A sick house is a house with a serious air quality problem. An area can be described as "sick" mainly because people who reside inside it for an extended period can develop symptoms of illness such as headaches, watery eyes, nausea, skin disorders, and fatigue. The illness causing factors vary and can include a build-up of air pollutants from household products, building materials, formaldehyde, and/or respirable particles. In humid climates, sick houses are usually houses with a serious moisture problem. Moisture also plays an important role in promoting the growth and spread of mold (mildew). Molds produce spores, tiny encased "seeds," that ﬂoat in the air. When a home is severely contaminated, thousands of mold spores can be suspended in each cubic foot of air. When people are repeatedly exposed to mold spores, they can develop allergic symptoms.
Visible mildew and mold is easy to identify because of its discoloration and odor. Keeping humidity in a home low can help keep visible mildew from returning, but if mold spores get into the air conditioning system, they can settle in the air conditioning ductwork, along with dust and other contaminants, where you can’t see or smell them. This is a worst case scenario because duct systems in humid climates are incubators for microbial pollutants like mold and bacteria. With the alternating high and low humidity conditions that regularly occur in air conditioning ducts during normal AC use, mold will grow, produce spores, and spread throughout the house.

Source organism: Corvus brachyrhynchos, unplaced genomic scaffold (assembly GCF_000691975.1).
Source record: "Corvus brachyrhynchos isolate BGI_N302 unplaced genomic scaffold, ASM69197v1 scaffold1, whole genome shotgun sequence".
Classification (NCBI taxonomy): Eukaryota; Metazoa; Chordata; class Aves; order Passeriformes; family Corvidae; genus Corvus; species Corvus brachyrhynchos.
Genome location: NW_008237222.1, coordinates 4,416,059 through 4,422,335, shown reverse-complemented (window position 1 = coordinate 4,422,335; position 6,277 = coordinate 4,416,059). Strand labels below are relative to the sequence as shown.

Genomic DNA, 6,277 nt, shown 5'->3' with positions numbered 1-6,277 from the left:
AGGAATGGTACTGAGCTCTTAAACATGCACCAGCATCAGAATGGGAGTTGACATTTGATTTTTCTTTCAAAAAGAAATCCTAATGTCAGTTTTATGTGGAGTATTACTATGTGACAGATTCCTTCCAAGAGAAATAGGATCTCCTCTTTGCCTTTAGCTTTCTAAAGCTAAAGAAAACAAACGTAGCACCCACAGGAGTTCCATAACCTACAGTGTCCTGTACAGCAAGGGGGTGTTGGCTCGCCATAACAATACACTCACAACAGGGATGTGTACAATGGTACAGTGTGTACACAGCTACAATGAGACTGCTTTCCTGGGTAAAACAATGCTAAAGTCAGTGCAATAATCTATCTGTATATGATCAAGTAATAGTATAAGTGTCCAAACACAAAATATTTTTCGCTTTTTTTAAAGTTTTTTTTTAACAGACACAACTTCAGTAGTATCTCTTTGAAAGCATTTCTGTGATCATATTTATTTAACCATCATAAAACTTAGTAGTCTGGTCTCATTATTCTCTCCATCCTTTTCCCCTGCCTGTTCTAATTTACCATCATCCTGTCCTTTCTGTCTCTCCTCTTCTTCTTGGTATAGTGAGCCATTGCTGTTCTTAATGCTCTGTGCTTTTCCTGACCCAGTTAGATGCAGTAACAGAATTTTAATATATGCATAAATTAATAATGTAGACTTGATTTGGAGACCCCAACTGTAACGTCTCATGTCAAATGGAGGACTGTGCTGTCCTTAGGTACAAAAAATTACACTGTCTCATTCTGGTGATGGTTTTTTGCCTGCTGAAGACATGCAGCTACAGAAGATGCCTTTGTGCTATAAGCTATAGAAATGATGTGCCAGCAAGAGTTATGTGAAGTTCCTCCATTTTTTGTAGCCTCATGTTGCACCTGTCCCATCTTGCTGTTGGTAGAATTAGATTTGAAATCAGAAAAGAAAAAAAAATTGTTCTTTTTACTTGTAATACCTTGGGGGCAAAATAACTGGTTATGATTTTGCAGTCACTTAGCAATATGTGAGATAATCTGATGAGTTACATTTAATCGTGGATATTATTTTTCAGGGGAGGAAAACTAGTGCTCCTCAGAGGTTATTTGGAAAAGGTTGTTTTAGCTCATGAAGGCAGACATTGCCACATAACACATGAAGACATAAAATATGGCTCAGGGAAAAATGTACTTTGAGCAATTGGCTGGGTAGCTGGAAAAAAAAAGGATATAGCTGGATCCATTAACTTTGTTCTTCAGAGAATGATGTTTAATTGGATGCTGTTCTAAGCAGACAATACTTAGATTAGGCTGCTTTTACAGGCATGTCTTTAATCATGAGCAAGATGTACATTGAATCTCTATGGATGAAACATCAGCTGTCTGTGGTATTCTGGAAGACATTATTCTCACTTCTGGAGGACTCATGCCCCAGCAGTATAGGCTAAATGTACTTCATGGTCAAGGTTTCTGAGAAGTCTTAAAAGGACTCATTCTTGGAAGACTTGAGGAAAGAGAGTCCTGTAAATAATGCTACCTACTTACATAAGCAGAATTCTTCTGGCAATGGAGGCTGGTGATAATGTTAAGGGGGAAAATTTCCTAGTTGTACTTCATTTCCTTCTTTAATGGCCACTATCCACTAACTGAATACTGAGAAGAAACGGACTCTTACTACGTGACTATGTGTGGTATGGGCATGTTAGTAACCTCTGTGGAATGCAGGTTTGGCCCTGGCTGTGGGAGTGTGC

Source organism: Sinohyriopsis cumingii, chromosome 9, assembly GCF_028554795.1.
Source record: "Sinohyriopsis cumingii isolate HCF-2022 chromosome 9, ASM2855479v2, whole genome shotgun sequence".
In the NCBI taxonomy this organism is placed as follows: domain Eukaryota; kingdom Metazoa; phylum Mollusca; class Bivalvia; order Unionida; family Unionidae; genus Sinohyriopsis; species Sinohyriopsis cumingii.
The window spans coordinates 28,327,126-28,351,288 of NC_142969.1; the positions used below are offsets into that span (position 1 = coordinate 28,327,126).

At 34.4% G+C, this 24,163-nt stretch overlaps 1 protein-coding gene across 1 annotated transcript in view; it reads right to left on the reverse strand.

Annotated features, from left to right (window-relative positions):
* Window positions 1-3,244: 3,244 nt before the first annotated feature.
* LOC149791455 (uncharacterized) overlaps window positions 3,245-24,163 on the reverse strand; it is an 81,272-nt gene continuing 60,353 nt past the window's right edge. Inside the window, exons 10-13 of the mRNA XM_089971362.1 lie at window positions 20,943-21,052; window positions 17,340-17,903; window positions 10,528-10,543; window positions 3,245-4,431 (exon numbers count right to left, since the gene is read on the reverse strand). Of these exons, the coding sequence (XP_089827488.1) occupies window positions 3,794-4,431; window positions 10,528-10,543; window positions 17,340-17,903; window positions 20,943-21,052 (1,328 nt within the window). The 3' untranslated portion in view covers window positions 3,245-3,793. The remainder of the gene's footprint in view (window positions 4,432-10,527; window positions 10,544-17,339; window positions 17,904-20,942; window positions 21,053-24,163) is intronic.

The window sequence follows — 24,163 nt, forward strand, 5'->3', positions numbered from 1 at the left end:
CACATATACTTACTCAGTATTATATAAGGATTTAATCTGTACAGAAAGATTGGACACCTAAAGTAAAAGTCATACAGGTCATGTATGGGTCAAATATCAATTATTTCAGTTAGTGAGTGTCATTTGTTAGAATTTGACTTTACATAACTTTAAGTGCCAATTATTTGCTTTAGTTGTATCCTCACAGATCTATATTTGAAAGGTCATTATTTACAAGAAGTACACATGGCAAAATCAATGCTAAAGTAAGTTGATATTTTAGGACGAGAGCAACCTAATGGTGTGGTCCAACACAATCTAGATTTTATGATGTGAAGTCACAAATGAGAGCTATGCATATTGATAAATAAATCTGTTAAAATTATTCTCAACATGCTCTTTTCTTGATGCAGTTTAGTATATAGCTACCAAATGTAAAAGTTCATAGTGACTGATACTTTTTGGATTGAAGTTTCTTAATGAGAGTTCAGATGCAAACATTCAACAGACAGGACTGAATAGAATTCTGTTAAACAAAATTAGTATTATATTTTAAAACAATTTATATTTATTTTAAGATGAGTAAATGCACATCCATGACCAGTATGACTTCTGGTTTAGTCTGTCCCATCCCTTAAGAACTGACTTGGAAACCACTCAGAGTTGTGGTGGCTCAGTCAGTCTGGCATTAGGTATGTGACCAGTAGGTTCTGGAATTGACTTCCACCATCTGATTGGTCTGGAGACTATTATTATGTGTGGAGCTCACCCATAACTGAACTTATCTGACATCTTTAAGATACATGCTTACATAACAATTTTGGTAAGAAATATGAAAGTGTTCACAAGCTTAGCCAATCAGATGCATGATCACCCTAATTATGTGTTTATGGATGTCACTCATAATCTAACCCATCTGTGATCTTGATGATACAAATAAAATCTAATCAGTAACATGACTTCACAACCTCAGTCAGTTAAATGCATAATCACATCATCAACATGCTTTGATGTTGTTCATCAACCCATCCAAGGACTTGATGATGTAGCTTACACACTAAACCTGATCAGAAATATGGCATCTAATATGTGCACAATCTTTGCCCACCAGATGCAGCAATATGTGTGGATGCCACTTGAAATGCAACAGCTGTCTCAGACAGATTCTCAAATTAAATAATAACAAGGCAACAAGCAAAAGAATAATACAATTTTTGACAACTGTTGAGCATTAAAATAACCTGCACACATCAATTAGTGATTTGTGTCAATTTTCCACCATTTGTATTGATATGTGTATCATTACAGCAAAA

Soil Build-up in Air Ducts
Effective ﬁltering is a huge part of keeping ducts clean. If you have pets, plants, or other unique factors at play in your home, consider upgrading to a newer kind of ﬁlter the next time you swap them out. Newer ﬁlters can now remove smaller particles, and more of them as compared with the older ﬁberglass ﬁlters. By neglecting to clean or change your ﬁlters, the build-up of dust and dirt on air conditioning ﬁlters causes air to by-pass the ﬁlter and carry organic dirt and spores into the ducts. Leaks around duct joints in attics can also introduce dust and spores. Duct Moisture Moisture in air ducts is nearly unavoidable, as the air leaving the evaporator becomes saturated as part of the AC’s normal process. If you run your air conditioner for the majority of the year, this leaves little time for that saturation and moisture to actually dry up. High moisture can cause any dirt present in the duct to become caked on and provide an environment for mold to grow. The best way to address this issue is to either use the air conditioner less frequently or to clean the ducts regularly to clear out any caked on dirt and moisture.
FACT: EPA claims indoor air has been found to be up to 70% more polluted than outdoor air
(EPA) FACT: Children are more likely than adults to be affected by polluted indoor air (Dept. of Consumer Affairs)
FACT: The average 6 room house collects 40 pounds of dust a year (Discover Magazine)
FACT: Air ducts have more germs than a chicken coop (American Lung Association)